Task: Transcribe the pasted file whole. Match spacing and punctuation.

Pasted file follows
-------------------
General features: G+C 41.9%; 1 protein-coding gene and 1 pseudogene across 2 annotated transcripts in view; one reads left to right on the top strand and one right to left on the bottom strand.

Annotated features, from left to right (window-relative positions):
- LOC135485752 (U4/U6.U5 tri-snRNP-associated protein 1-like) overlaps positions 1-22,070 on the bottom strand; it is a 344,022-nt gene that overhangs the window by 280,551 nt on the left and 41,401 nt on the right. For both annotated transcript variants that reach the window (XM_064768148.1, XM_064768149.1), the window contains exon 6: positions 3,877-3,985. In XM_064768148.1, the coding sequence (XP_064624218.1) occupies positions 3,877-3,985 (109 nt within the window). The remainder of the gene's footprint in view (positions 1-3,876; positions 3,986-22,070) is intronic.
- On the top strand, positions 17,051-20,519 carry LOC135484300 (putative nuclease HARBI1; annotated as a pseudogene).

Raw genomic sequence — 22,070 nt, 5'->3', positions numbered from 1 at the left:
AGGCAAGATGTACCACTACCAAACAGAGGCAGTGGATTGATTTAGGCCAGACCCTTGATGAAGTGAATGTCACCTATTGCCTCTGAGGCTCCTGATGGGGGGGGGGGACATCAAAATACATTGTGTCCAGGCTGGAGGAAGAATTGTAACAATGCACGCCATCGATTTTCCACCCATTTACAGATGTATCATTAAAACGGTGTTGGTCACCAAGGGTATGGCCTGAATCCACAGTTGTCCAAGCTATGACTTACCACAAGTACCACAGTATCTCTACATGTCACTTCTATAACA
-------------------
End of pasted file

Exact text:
General features: G+C 41.9%; 1 protein-coding gene and 1 pseudogene across 2 annotated transcripts in view; one reads left to right on the top strand and one right to left on the bottom strand.

Annotated features, from left to right (window-relative positions):
- LOC135485752 (U4/U6.U5 tri-snRNP-associated protein 1-like) overlaps positions 1-22,070 on the bottom strand; it is a 344,022-nt gene that overhangs the window by 280,551 nt on the left and 41,401 nt on the right. For both annotated transcript variants that reach the window (XM_064768148.1, XM_064768149.1), the window contains exon 6: positions 3,877-3,985. In XM_064768148.1, the coding sequence (XP_064624218.1) occupies positions 3,877-3,985 (109 nt within the window). The remainder of the gene's footprint in view (positions 1-3,876; positions 3,986-22,070) is intronic.
- On the top strand, positions 17,051-20,519 carry LOC135484300 (putative nuclease HARBI1; annotated as a pseudogene).

Raw genomic sequence — 22,070 nt, 5'->3', positions numbered from 1 at the left:
AGGCAAGATGTACCACTACCAAACAGAGGCAGTGGATTGATTTAGGCCAGACCCTTGATGAAGTGAATGTCACCTATTGCCTCTGAGGCTCCTGATGGGGGGGGGGGACATCAAAATACATTGTGTCCAGGCTGGAGGAAGAATTGTAACAATGCACGCCATCGATTTTCCACCCATTTACAGATGTATCATTAAAACGGTGTTGGTCACCAAGGGTATGGCCTGAATCCACAGTTGTCCAAGCTATGACTTACCACAAGTACCACAGTATCTCTACATGTCACTTCTATAACA